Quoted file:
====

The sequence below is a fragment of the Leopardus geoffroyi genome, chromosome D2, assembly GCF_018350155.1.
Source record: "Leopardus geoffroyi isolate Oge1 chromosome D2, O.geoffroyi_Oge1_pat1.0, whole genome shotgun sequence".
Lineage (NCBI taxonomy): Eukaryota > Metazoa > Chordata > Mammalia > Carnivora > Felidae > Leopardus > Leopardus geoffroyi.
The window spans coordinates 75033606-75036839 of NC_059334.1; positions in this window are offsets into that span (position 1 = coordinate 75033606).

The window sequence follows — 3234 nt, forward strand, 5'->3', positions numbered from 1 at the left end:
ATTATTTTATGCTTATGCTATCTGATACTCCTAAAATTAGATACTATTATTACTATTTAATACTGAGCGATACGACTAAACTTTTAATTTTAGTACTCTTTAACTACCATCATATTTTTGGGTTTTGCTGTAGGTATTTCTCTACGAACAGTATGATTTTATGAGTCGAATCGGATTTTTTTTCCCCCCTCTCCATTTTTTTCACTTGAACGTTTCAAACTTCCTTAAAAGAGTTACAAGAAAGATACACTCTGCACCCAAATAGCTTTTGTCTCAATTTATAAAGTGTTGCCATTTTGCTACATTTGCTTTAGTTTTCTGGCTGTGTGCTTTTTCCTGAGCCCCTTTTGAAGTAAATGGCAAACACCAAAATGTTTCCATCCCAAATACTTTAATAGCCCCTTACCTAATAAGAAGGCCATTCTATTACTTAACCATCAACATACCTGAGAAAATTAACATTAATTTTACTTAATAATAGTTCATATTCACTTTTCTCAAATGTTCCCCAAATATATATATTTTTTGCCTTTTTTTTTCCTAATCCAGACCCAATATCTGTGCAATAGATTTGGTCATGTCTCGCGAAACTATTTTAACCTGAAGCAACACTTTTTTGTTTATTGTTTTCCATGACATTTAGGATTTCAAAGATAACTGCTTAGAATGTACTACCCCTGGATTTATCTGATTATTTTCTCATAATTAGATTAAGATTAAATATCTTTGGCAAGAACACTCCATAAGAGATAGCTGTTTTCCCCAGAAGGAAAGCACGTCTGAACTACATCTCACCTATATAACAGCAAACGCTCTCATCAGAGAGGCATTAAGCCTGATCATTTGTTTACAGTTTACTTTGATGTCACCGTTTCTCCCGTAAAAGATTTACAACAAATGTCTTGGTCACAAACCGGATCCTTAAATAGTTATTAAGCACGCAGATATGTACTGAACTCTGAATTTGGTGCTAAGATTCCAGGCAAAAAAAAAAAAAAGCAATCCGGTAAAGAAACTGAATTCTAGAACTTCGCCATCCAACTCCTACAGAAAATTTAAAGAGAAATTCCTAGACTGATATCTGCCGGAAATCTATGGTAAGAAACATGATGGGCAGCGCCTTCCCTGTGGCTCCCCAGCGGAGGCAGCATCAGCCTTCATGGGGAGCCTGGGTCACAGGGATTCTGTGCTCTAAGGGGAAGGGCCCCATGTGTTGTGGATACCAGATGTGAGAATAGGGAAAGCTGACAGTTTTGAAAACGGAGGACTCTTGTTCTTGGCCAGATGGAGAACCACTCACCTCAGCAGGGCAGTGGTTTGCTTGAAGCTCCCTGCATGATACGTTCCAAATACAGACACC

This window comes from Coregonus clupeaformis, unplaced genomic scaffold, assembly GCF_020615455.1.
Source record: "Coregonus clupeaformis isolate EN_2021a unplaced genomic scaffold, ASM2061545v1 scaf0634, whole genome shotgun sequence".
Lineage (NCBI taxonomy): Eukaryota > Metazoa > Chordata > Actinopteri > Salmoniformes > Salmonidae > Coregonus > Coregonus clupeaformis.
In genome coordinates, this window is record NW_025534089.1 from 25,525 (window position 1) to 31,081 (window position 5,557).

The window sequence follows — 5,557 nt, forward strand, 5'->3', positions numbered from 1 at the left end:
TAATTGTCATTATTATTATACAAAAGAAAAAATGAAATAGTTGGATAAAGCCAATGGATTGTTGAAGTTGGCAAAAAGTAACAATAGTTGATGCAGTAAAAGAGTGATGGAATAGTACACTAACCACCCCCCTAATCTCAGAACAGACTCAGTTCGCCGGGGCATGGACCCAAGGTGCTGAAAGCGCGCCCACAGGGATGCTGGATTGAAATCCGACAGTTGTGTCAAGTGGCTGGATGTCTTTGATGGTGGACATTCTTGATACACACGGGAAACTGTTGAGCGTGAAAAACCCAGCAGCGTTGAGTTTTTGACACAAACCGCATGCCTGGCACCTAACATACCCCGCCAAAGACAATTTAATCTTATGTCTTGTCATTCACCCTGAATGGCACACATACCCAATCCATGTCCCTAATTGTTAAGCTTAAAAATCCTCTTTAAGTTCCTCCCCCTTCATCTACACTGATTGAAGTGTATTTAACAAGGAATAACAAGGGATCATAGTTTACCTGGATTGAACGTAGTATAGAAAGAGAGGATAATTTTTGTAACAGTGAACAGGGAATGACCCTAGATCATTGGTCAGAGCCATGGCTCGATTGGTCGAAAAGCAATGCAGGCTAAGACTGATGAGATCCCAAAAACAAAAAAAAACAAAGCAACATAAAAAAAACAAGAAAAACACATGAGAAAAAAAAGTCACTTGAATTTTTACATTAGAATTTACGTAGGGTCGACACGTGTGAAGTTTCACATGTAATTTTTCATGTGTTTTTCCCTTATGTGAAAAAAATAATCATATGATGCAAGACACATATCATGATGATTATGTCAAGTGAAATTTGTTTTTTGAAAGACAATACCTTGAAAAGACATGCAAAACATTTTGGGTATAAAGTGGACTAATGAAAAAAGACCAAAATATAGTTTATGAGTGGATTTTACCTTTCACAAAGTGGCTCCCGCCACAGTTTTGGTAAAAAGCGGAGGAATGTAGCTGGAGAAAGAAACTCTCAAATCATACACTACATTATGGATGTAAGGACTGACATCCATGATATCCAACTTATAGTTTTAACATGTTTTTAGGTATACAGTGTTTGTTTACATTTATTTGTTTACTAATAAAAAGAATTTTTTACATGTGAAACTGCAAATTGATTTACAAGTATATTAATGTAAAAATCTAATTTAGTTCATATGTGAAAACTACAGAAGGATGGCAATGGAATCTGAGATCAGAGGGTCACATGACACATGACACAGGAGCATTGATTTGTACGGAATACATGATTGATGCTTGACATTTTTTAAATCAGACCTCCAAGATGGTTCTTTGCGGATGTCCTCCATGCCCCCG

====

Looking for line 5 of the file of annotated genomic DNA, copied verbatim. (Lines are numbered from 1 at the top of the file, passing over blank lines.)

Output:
The window sequence follows — 3234 nt, forward strand, 5'->3', positions numbered from 1 at the left end: